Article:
Indianapolis moved up two places on the American Fitness Index, but still ranks a lowly 43rd out of 50 large metros. The Index, released Monday by Indianapolis-based American College of Sports Medicine, gave each metro area a score based on their citizens’ preventive health behaviors, levels of chronic disease, access to health care and community resources, as well as policies that support physical activity. The Minneapolis area topped the list for the second year with a score of 76.4, followed by Washington, D.C., Boston and San Francisco. Indianapolis earned just half the points Minneapolis did. It ranked ahead of two of its Midwestern peers—Louisville and Detroit ranked 48 and 49, respectively—but behind most others. Running far ahead of Indianapolis were Pittsburgh (15th), Cincinnati (20th), Nashville (27th), Chicago (28th), Kansas City (29th), Milwaukee (30th), St. Louis (32nd) and Columbus, Ohio (40th). The analysis behind the index is supported by a grant from the Indianapolis-based WellPoint Foundation.
Biological research has been revolutionized over the past decade as large-scale machines have increasingly been replaced by tiny “lab on a chip” devices. Now West Lafayette-based Microfluidic Innovations LLC has developed and manufactured a system to help researchers program their own “lab on a chip” devices for experiments without turning to custom devices. Microfluidic Innovations' system, which was developed by researchers at Purdue University and Indiana University, allow researchers to vary the volumes and ratio of the fluids they mix, incubation and automatic fluid rotation. The chips have so far been used to detect glucose levels, sort particles and study enzyme and other chemical reactions. The small company received a $125,000 grant from the National Institutes of Health to fund its development work.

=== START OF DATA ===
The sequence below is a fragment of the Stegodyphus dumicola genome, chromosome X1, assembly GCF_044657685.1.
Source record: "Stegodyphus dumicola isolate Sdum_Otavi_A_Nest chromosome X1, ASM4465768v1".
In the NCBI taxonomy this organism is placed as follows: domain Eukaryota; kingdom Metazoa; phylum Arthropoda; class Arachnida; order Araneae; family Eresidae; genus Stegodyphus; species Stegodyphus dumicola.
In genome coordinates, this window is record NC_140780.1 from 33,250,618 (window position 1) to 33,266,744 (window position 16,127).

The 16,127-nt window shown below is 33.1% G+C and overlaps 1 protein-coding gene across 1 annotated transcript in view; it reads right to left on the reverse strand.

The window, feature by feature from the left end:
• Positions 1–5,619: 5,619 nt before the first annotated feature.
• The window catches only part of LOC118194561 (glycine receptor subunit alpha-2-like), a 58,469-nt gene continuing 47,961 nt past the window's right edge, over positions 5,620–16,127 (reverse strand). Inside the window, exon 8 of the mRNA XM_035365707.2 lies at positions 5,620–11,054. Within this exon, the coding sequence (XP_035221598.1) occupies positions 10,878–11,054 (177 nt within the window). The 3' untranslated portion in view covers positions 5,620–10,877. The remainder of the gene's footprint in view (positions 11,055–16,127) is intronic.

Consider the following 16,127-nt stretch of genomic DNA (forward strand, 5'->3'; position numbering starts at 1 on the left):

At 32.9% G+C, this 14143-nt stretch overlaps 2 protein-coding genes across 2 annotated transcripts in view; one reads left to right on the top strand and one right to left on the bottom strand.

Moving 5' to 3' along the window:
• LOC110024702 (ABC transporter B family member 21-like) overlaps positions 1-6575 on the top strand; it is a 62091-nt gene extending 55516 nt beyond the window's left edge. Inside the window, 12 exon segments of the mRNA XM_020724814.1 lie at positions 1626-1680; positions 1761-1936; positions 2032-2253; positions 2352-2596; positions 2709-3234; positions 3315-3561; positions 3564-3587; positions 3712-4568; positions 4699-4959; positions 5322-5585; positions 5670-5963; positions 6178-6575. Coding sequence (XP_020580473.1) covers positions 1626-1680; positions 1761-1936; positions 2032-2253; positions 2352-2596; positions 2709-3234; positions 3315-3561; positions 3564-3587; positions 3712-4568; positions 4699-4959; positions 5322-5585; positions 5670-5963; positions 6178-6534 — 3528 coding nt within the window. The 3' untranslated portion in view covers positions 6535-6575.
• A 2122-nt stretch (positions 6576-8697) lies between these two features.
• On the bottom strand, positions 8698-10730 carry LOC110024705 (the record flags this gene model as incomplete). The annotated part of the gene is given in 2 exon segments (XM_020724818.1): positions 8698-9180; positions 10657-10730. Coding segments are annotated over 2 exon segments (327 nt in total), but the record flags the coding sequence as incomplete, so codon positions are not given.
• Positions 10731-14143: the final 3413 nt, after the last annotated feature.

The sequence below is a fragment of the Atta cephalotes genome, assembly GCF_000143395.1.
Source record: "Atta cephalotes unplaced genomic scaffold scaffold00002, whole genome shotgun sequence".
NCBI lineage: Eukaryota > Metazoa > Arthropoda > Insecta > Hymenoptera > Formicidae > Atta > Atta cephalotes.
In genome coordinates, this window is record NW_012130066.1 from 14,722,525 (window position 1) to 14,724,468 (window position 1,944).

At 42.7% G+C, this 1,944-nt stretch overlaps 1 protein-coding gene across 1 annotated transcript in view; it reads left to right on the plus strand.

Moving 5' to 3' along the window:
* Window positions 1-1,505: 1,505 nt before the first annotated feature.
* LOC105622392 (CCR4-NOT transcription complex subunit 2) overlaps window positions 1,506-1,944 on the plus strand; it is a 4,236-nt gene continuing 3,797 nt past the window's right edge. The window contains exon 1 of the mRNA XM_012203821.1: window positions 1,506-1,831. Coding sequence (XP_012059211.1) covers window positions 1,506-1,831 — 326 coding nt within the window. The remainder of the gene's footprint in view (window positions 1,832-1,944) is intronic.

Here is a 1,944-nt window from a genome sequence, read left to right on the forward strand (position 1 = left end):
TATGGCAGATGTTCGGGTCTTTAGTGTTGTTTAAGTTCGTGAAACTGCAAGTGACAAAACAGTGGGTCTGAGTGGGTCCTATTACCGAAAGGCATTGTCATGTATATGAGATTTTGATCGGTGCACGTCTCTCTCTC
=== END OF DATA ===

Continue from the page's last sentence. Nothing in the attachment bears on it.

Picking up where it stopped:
While sales of Eli Lilly and Co.’s blood thinner Effient have grown recently, so have the looming challenges for the drug. On May 17, the blockbuster Plavix lost its U.S. patent protection, meaning Effient now competes against cheaper generic versions of the drug, made by Bristol-Myers Squibb Co. Then on Monday, staff at the U.S. Food and Drug Administration recommended approval for another competitor, Xarelto, made by New Jersey-based Johnson & Johnson and Germany-based Bayer AG. A further competitor in the suddenly crowded blood thinner space is Brilinta, made by London-based AstraZeneca plc. None of the newer blood thinners are expected to match the $7.09 billion Plavix sold in 2011, reported Bloomberg News, citing Leerink Swann & Co. analyst Seamus Fernandez. He estimates Effient sales will peak in 2017 at $865 million, an increase from $303 million last year. Brilinta may reach $1.77 billion by then.